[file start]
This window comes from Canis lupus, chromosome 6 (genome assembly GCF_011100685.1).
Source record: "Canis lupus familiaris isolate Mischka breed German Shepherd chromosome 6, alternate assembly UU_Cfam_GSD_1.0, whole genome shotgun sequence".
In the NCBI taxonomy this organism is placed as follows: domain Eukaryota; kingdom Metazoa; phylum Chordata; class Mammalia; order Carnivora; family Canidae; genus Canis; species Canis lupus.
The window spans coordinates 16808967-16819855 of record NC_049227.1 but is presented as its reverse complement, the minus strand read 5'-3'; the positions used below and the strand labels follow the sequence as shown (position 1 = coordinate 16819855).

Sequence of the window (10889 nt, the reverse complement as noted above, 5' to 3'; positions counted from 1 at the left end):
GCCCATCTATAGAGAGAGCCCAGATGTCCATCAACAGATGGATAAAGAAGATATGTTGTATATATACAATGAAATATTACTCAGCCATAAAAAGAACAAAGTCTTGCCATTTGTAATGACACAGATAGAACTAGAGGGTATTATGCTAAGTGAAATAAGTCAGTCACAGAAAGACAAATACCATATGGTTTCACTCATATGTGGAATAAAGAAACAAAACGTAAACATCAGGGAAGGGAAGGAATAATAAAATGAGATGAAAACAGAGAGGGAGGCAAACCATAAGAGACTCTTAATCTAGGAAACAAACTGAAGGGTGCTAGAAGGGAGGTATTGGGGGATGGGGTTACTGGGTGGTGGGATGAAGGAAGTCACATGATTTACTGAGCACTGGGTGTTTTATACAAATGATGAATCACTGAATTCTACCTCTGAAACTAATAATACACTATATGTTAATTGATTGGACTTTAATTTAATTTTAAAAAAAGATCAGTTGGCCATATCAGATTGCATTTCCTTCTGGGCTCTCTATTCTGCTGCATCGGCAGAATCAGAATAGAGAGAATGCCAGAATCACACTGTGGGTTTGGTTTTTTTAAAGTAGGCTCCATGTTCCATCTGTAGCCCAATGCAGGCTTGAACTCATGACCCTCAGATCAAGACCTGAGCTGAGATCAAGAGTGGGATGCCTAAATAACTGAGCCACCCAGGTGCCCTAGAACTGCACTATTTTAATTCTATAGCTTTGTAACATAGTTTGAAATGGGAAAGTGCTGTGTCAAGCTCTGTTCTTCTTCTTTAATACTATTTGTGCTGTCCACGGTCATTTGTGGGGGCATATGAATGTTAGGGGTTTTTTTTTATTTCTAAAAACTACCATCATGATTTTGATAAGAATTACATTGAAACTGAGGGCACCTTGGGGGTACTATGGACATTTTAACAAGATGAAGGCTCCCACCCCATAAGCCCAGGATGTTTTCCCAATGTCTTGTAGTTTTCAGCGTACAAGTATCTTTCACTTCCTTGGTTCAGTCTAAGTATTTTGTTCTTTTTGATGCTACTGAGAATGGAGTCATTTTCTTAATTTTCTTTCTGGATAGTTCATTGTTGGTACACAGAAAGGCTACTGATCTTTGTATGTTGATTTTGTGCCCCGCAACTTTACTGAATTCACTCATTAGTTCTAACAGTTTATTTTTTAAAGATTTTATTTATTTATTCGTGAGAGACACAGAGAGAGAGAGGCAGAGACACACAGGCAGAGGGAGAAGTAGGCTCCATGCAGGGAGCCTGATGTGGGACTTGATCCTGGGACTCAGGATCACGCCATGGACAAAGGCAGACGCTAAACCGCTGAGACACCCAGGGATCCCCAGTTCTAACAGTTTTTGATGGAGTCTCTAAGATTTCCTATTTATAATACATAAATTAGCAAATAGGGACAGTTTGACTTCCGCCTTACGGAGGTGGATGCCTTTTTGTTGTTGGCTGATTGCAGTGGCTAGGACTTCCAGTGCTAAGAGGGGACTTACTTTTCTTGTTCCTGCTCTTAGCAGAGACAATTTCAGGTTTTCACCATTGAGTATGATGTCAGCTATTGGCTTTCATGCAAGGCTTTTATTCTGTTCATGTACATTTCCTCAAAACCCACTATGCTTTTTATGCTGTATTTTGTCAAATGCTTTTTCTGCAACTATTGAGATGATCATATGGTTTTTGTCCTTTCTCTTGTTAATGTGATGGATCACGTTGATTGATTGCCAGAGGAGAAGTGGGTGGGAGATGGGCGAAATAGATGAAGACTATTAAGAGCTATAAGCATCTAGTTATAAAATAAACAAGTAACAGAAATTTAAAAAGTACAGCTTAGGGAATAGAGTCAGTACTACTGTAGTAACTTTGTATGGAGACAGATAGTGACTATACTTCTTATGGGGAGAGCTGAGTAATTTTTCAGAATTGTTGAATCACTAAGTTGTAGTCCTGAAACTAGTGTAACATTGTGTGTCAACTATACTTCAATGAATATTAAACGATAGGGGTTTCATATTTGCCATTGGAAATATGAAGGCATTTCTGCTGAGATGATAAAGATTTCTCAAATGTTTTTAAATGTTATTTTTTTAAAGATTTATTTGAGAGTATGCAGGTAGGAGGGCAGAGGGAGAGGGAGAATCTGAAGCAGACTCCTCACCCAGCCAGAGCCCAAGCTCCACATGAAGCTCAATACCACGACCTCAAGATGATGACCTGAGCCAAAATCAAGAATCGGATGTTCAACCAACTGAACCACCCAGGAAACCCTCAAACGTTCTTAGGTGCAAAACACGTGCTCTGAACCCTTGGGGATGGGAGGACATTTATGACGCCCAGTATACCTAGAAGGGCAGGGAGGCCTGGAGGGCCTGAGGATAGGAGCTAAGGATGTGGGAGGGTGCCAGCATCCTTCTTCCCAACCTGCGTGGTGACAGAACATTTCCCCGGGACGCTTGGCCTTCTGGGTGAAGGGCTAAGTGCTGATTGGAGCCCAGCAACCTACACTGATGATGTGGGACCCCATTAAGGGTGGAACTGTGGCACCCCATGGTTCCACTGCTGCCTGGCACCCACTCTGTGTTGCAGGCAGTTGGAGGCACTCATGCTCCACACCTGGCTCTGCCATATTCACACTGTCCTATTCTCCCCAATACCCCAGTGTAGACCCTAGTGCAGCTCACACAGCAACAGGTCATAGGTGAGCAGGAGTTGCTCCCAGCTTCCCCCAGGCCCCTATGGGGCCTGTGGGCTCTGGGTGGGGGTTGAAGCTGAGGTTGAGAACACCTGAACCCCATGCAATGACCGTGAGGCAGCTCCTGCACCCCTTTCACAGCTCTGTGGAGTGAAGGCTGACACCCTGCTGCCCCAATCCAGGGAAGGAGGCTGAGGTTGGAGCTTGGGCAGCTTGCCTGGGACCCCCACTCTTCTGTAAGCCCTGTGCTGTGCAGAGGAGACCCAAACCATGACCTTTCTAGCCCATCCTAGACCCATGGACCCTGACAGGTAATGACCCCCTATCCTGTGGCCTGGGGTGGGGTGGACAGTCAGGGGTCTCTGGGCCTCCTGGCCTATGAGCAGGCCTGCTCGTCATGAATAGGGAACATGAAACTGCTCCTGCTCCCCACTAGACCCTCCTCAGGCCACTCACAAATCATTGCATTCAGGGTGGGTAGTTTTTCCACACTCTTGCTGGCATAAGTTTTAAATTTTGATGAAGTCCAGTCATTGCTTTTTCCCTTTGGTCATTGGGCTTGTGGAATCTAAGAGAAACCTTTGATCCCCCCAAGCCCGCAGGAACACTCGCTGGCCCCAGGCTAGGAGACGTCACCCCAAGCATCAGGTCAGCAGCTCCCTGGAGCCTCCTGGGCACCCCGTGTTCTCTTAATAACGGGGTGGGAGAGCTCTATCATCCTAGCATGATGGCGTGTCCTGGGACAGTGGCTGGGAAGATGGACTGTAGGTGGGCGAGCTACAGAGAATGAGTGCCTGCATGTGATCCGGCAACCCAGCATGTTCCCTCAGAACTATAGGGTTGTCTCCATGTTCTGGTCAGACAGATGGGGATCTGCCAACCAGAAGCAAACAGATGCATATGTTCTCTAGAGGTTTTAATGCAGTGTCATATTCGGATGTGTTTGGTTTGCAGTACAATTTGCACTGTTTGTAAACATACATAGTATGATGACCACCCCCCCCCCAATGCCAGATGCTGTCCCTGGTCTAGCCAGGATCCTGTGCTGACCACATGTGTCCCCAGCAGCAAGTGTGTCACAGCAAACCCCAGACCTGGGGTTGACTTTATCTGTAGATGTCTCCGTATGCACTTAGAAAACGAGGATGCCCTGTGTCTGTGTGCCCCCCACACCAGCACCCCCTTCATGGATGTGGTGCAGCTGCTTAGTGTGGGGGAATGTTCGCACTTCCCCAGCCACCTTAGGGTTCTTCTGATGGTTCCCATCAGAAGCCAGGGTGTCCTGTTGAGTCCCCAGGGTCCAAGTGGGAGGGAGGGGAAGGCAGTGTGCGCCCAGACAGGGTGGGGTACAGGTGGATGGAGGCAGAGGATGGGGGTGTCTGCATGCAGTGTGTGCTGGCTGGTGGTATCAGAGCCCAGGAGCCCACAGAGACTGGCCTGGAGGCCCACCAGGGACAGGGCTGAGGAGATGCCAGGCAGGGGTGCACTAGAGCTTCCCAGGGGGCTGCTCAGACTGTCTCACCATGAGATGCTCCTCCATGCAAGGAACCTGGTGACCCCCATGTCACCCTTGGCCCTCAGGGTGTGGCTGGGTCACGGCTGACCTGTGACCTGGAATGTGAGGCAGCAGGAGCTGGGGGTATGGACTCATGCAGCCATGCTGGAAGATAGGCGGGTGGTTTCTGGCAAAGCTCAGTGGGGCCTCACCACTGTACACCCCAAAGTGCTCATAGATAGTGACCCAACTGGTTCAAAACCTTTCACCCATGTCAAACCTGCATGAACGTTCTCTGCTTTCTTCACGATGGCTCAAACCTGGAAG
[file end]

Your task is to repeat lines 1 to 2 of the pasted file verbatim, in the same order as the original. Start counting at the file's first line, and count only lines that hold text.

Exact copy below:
This window comes from Canis lupus, chromosome 6 (genome assembly GCF_011100685.1).
Source record: "Canis lupus familiaris isolate Mischka breed German Shepherd chromosome 6, alternate assembly UU_Cfam_GSD_1.0, whole genome shotgun sequence".